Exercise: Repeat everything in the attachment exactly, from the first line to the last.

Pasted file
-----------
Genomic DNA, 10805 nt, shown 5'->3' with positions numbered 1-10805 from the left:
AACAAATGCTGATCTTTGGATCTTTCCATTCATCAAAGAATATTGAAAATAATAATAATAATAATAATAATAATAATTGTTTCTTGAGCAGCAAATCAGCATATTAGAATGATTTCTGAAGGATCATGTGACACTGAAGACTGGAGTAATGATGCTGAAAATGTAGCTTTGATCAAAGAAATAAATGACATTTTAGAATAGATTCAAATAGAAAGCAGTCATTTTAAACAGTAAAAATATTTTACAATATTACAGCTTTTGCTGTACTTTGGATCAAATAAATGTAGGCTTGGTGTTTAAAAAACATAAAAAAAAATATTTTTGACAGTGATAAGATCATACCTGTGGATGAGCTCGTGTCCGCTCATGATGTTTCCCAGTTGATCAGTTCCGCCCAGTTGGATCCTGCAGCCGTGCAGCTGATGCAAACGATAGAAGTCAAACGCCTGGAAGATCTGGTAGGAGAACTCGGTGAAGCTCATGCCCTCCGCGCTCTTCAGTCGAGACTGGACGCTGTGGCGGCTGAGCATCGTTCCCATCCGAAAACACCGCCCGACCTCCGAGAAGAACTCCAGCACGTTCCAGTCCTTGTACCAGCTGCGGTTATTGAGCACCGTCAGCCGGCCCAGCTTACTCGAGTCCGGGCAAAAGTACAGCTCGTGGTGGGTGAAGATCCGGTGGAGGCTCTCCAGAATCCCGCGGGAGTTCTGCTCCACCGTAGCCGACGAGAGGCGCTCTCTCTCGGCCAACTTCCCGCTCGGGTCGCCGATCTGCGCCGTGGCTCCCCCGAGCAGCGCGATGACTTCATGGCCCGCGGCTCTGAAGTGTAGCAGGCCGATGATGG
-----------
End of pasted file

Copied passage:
Genomic DNA, 10805 nt, shown 5'->3' with positions numbered 1-10805 from the left:
AACAAATGCTGATCTTTGGATCTTTCCATTCATCAAAGAATATTGAAAATAATAATAATAATAATAATAATAATAATTGTTTCTTGAGCAGCAAATCAGCATATTAGAATGATTTCTGAAGGATCATGTGACACTGAAGACTGGAGTAATGATGCTGAAAATGTAGCTTTGATCAAAGAAATAAATGACATTTTAGAATAGATTCAAATAGAAAGCAGTCATTTTAAACAGTAAAAATATTTTACAATATTACAGCTTTTGCTGTACTTTGGATCAAATAAATGTAGGCTTGGTGTTTAAAAAACATAAAAAAAAATATTTTTGACAGTGATAAGATCATACCTGTGGATGAGCTCGTGTCCGCTCATGATGTTTCCCAGTTGATCAGTTCCGCCCAGTTGGATCCTGCAGCCGTGCAGCTGATGCAAACGATAGAAGTCAAACGCCTGGAAGATCTGGTAGGAGAACTCGGTGAAGCTCATGCCCTCCGCGCTCTTCAGTCGAGACTGGACGCTGTGGCGGCTGAGCATCGTTCCCATCCGAAAACACCGCCCGACCTCCGAGAAGAACTCCAGCACGTTCCAGTCCTTGTACCAGCTGCGGTTATTGAGCACCGTCAGCCGGCCCAGCTTACTCGAGTCCGGGCAAAAGTACAGCTCGTGGTGGGTGAAGATCCGGTGGAGGCTCTCCAGAATCCCGCGGGAGTTCTGCTCCACCGTAGCCGACGAGAGGCGCTCTCTCTCGGCCAACTTCCCGCTCGGGTCGCCGATCTGCGCCGTGGCTCCCCCGAGCAGCGCGATGACTTCATGGCCCGCGGCTCTGAAGTGTAGCAGGCCGATGATGG